OAKLAND -- The Rangers are not a great defensive team; their 113 errors are the second-most in the American League after they made two more Thursday afternoon.
But they have been good at turning the double play, and that helped starter Cole Hamels get through six innings in an 8-1 victory over the Athletics at the Coliseum. The win gave Texas a 3 1/2-game lead atop the AL West and lowered its magic number to 7.
The Rangers turned four double plays in the first five innings Thursday, giving them 162 for the season. That's the most in the AL and already tied for the 13th-most in one season in club history. They still have 10 games to move up, although the club record is 191, set in 2008.
"I am not normally a ground-ball pitcher, but it definitely helped out today," said Hamels, who allowed only an unearned run in the win. "I was able to get the double play in key situations and kept them from rallying. The defense was outstanding. It helps keep your pitch count down and shuts down the momentum the other team has."
Shortstop Elvis Andrus and second baseman Rougned Odor did most of the heavy lifting on the double plays, but Hamels got in on the act, too. He turned Mark Canha's grounder back to the mound into an inning-ending double play in the third.
"I'll take the kudos," Hamels. "I don't normally execute that too well, so I'll give myself a pat on the back for that one."
The four double plays came on three types of pitches: two were on fastballs, one on the cutter and one on the changeup.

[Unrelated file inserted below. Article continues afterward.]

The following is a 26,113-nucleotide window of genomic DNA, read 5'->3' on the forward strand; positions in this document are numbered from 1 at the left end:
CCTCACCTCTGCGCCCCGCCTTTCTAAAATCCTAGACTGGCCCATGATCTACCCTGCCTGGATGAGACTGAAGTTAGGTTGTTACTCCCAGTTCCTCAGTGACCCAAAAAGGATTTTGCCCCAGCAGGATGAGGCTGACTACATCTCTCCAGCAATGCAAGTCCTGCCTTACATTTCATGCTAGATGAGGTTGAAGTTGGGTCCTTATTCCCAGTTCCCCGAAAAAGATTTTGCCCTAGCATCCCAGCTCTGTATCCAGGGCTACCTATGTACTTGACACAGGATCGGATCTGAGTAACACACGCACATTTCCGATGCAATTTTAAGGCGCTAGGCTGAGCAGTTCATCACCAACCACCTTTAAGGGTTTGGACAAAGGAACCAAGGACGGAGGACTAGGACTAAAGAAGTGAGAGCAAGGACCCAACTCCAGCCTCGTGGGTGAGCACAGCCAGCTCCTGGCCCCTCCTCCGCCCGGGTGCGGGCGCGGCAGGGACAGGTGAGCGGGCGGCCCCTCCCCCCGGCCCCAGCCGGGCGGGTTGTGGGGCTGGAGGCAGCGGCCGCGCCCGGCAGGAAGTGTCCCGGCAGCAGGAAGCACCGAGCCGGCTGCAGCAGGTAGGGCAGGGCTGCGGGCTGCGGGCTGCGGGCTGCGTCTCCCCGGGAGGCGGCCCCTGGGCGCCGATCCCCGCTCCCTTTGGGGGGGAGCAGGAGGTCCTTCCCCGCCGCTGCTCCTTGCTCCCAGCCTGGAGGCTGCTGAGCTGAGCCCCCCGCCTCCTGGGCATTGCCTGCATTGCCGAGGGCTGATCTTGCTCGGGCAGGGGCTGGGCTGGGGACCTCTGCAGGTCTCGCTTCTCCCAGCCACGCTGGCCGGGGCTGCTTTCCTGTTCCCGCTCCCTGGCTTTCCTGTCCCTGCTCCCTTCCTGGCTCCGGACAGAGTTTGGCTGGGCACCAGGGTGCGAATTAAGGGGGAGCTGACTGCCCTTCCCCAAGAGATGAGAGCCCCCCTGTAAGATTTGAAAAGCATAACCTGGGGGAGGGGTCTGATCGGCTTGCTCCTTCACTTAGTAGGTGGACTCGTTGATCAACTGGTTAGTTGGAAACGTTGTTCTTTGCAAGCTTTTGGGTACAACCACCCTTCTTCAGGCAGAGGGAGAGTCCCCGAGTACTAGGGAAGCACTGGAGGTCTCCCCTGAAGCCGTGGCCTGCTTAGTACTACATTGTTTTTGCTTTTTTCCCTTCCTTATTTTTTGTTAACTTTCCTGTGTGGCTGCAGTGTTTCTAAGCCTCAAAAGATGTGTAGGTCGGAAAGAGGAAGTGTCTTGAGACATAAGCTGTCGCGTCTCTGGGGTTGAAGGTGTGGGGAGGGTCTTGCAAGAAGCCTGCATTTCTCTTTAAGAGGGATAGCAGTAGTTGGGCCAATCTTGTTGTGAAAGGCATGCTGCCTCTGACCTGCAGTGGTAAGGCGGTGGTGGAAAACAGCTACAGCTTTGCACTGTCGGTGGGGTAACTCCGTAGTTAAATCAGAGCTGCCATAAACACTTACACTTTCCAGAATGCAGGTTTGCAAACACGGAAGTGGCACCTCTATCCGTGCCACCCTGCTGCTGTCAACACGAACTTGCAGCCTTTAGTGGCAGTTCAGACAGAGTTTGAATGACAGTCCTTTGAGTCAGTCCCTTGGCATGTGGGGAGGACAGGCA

"This guy does a complete job of preparing himself," manager Jeff Banister said. "He studies every hitter. He's well-aware of what he needs to do to each hitter to get him to hit the ball on the ground. He was able to get a pitch where he needed it to, got them to hit it on the ground and the defense did the job behind him."
The Rangers should be proficient in turning double plays. They have had plenty of opportunities and it masks other issues.
Rangers pitchers went into Thursday's action leading the AL in walks allowed and tied for the fourth-most in hits allowed. On the other side, they have the second-fewest strikeouts. Also, opposing hitters had put the ball in play on 41.6 percent of their swings, the second-highest rate for any AL pitching staff.
Add it all up and it's easy to see why the double play is so important to the Rangers' pitching staff. According to STATS, Rangers pitchers entered Thursday having the highest number of double-play situations in the league this season.
"It's something we know we have to do, so we work hard at it," Odor said. "Elvis and I are always talking and anticipating the next play. I think that's why we're good at it."